Cauliflower, broccoli, snap peas, CRANERRIES! Potted culinary herbs for your windowsill, Northern Girl Root Slaw, Ginger, Hot Peppers, Pesto, Butter, Jams and Jellies, Tofu and Tempeh, Falafel, Veggie Burgers….
Good Morning Fellow Eaters of Maine Foods,
One of the chief pleasures of living in Maine is the chance to spend time (occasionally) not doing anything. Now I won’t pretend that I took this photo, rather my much more ‘zen’ and much more artistic twin sister (surprise, surprise)…but I DID get a chance last weekend to journey north to the family farm in Grand Isle and pause for a minute to smell the deep, rich aroma of mixed air temperatures making their way through our spruce forest.
Good thing, too, because the days and weeks here at Crown O’Maine have been jam packed with trucks full to the back door, new people coming into the work team, current employees shifting roles and responsibilities, and the orders that just keep coming.
You can see the effects of all this activity in many places – under my eyes, the state of my home, the increased lateness of delivery times (sorry to those who are struggling through this with us!), and in our warehouse – run like a ship by our talented crew to keep up with the constant flow of goods. There are other places the activity can be seen as well.
Yesterday I traveled again to the County. Not, sadly, to contemplate the blades of grass, or amble in the forests, but to bring a Northern Girl investor on a tour of our new facility and current pilot kitchen. As with many people traveling to the region in the wave of interest in local food production, this visitor admired how much is going on up North. “Everyone says it’s like no other part of Maine,” she said, “They are right.”
Granted, the itinerary I emailed her included things like, “If you go for a hike on our farm please bring two kitchen spoons to periodically warn our bears that you are around.” What can I say, they typically have the run of the place.
The fact of the matter is Aroostook County, though sparse in population, is seeing the changes that typically take decades to arrive from the south. Grain crops for Organic Valley and Blue Seal. A 25 year old pear orchard (Liz Lauer’s) standing proudly in a remote town fairly described as off the beaten path. A new Amish community in Hodgdon (Hidden Hill & Sunrise Farm) abutting a sixth generation potato farm. The dots, here in Maine, are being connected by the purchases you are making through and with Crown O’ Maine. A vast community of growers like Liz, who could never sell the full harvest of all her full size trees in her small hometown, find a supportive market with our community of eaters ready to respond to her perseverance with, “Thank you.” Liz and her husband Chris had the vision and dedication to tend a pear orchard long before Crown O’Maine was ever thought of. They are not the only growers who broke the ground we plant today.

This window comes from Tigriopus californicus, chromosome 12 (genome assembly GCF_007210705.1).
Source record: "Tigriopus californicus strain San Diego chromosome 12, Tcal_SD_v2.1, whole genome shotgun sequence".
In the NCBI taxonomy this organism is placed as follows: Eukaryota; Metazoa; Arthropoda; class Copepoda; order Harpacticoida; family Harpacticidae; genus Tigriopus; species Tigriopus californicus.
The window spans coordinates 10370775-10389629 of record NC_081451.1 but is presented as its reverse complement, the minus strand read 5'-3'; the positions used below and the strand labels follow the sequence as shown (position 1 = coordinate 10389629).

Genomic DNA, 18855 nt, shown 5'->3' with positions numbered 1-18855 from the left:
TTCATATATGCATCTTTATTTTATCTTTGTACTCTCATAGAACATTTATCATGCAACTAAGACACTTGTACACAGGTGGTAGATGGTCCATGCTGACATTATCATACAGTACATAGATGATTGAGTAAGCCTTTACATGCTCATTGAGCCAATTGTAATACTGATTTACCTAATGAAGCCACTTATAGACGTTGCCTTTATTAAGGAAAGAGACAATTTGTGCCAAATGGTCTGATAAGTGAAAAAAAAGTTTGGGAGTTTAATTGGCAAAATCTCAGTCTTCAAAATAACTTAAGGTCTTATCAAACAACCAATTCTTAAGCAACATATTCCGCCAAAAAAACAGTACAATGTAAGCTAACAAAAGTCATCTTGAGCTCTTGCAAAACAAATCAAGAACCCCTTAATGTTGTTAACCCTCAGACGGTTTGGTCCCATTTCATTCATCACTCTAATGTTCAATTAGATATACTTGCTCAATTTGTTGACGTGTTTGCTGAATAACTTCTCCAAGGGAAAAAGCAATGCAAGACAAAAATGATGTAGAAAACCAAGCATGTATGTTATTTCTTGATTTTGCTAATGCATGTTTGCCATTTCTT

The work we do–you, your families and businesses, and our staff, growers, and producers–is the essence of the Slow Food concept of co-production. Liz has pears that can be found in few other places. You have pears that wouldn’t exist on a list save for your purchase of them. Crown O’Maine has a reason to make towns like Prentiss, Hodgdon, Fort Kent, Limestone and so many more, destinations on our trade routes.
When I see the signs ‘Maine is Open For Business’, I think about more than industrial parks in cities along I-95. Perhaps that’s because the sign that greets Canadians just in from Van Buren sits at the top of a huge hill with sweeping vistas of oats and potatoes in all directions. It’s open, all right.
The ecologist in me knows that too much open in our fields and too much density in those spruce forests are both problematic to our economy and our land. But the writer in me keeps on thinking about what ‘open’ means to a land owner and a business owner.
Open signs, open minds, open ground. Open air. Open doors.
Enough all ready. Open the list, and open the sluice ways delivering Maine food to your door.